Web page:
The extracellular matrix glycoprotein tenascin-C (TNC) has been implicated in neural development and plasticity but many of its functions in vivo remain obscure. Here we addressed the question as to whether the constitutive absence of TNC in mice affects cortical physiology and structure. Defined major cell populations (neurons and inhibitory neuronal subpopulations, astrocytes, oligodendrocytes and microglia) were quantified in the somatosensory and motor cortices of adult TNC deficient (TNC-/-) and wild-type (TNC+/+) mice by immunofluorescence labelling and stereology. In both areas studied we found abnormally high neuronal density, astrogliosis, low density of parvalbumin-positive interneurons and reduced ratios of oligodendrocytes to neurons and of inhibitory to excitatory neurons in the TNC deficient as opposed to the non-deficient animals. Analysis of Golgi-impregnated layer V pyramidal neurons in TNC-/- animals showed aberrant dendrite tortuosity and redistribution of stubby spines within first- to third-order dendritic arbors. Significantly enhanced responses upon whisker stimulation were recorded epicranially over the barrel and the motor cortices of TNC-/- as compared to TNC+/+ animals, and this effect might be associated with the diminished inhibitory circuitry. These results indicate that TNC is essential for normal cortical development and function.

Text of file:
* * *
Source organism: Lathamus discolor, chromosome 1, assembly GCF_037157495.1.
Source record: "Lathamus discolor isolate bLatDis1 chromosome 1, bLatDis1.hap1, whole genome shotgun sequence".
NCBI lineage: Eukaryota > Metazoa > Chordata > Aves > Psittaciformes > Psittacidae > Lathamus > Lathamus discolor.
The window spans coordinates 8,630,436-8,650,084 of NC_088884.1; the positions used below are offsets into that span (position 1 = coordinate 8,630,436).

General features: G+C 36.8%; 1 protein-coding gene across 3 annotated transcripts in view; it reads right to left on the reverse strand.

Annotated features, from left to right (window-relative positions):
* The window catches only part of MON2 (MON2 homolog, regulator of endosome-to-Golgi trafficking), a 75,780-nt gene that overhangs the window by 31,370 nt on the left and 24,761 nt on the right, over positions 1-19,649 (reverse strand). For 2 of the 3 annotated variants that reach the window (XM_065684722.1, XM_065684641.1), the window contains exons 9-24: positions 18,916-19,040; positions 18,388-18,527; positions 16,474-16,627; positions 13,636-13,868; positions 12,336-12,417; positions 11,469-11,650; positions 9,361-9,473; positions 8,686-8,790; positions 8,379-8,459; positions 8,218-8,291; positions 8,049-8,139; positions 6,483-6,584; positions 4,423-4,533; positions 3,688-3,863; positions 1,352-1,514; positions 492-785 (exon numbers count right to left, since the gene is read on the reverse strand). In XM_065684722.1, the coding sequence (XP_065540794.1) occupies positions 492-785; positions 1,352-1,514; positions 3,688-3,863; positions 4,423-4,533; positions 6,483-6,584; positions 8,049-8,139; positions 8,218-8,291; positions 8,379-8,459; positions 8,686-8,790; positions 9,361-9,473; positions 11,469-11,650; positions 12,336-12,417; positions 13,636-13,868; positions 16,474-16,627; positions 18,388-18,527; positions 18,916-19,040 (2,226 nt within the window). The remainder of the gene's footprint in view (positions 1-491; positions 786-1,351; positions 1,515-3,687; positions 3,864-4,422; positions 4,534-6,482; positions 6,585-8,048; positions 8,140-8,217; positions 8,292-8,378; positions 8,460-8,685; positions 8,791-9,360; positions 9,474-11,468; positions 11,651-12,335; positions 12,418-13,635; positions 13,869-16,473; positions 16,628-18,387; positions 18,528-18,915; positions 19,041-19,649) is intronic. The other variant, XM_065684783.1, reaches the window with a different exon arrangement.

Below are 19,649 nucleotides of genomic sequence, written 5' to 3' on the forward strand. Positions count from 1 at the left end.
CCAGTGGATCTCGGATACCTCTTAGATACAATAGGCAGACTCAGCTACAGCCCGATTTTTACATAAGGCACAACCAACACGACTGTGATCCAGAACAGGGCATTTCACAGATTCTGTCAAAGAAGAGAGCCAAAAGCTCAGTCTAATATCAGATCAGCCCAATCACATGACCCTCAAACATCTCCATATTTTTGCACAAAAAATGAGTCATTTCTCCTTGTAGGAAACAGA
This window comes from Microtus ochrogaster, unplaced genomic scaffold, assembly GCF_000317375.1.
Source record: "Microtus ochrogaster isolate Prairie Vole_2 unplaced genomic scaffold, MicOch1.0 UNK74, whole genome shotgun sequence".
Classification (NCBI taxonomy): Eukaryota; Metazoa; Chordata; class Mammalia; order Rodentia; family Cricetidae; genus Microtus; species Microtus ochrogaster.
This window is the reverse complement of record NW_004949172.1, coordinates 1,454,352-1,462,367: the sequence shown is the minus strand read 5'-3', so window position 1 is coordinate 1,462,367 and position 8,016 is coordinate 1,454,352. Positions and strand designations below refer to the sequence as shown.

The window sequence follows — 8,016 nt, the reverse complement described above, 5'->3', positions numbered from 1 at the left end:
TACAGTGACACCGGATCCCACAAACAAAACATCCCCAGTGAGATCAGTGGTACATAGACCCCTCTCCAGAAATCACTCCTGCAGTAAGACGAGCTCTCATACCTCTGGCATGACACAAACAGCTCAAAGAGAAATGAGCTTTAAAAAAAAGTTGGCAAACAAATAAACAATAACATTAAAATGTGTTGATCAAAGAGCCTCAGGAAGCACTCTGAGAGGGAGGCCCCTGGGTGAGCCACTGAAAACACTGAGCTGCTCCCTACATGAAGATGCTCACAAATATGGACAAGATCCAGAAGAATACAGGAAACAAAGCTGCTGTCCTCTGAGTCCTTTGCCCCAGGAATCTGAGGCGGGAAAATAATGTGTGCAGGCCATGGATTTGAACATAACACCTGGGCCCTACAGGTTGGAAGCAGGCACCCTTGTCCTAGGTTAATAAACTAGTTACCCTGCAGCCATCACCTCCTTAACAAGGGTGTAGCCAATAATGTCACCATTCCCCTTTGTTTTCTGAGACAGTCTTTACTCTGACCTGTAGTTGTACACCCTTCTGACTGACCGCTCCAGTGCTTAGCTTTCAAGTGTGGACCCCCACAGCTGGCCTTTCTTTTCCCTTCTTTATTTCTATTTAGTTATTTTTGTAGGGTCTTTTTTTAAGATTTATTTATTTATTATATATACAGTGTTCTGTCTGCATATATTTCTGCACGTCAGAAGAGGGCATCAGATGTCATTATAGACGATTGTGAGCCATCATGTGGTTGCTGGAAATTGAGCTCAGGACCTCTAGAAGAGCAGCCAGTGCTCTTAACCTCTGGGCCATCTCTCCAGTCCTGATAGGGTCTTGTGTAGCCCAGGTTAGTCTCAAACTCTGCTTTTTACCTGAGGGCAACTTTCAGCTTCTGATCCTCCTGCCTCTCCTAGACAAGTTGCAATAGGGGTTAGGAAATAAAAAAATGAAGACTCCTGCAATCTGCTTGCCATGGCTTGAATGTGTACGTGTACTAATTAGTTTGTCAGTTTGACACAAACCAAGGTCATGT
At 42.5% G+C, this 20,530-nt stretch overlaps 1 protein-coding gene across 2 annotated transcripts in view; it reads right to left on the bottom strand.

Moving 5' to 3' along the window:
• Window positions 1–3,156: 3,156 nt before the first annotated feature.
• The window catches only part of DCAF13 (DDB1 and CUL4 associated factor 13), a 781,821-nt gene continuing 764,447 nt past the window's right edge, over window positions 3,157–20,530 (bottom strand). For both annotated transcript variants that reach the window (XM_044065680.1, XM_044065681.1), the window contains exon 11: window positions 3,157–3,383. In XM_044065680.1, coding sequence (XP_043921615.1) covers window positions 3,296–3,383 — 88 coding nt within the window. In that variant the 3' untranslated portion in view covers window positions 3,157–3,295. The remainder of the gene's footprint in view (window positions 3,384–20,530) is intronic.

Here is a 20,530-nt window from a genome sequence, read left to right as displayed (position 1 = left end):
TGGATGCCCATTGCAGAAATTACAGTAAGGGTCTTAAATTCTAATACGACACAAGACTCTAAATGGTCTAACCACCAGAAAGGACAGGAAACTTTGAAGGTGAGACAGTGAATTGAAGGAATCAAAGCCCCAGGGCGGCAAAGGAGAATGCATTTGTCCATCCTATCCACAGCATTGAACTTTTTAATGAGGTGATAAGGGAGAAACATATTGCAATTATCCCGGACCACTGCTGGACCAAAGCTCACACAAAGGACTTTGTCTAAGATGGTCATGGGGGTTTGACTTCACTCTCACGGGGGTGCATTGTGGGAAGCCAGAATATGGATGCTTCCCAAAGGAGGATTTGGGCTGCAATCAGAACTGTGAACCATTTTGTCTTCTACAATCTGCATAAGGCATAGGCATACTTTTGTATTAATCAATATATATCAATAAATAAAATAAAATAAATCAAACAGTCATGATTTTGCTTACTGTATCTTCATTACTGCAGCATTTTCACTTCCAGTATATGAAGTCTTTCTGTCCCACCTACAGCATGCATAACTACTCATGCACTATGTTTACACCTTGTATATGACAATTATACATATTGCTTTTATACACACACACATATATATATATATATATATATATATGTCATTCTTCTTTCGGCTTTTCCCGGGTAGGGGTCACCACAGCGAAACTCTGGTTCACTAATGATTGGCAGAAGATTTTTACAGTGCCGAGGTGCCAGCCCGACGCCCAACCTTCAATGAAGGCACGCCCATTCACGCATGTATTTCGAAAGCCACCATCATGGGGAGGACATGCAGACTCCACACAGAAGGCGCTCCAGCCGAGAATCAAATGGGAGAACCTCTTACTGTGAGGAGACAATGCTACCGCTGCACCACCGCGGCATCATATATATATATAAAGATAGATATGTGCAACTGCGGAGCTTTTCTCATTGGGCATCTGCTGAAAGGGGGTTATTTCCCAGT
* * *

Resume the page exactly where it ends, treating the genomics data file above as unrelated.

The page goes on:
- Cell density
- Cerebral cortex
- Somatosensory evoked potentials
- Tenascin-C deficient mice
ASJC Scopus subject areas
- Cognitive Neuroscience
- Cellular and Molecular Neuroscience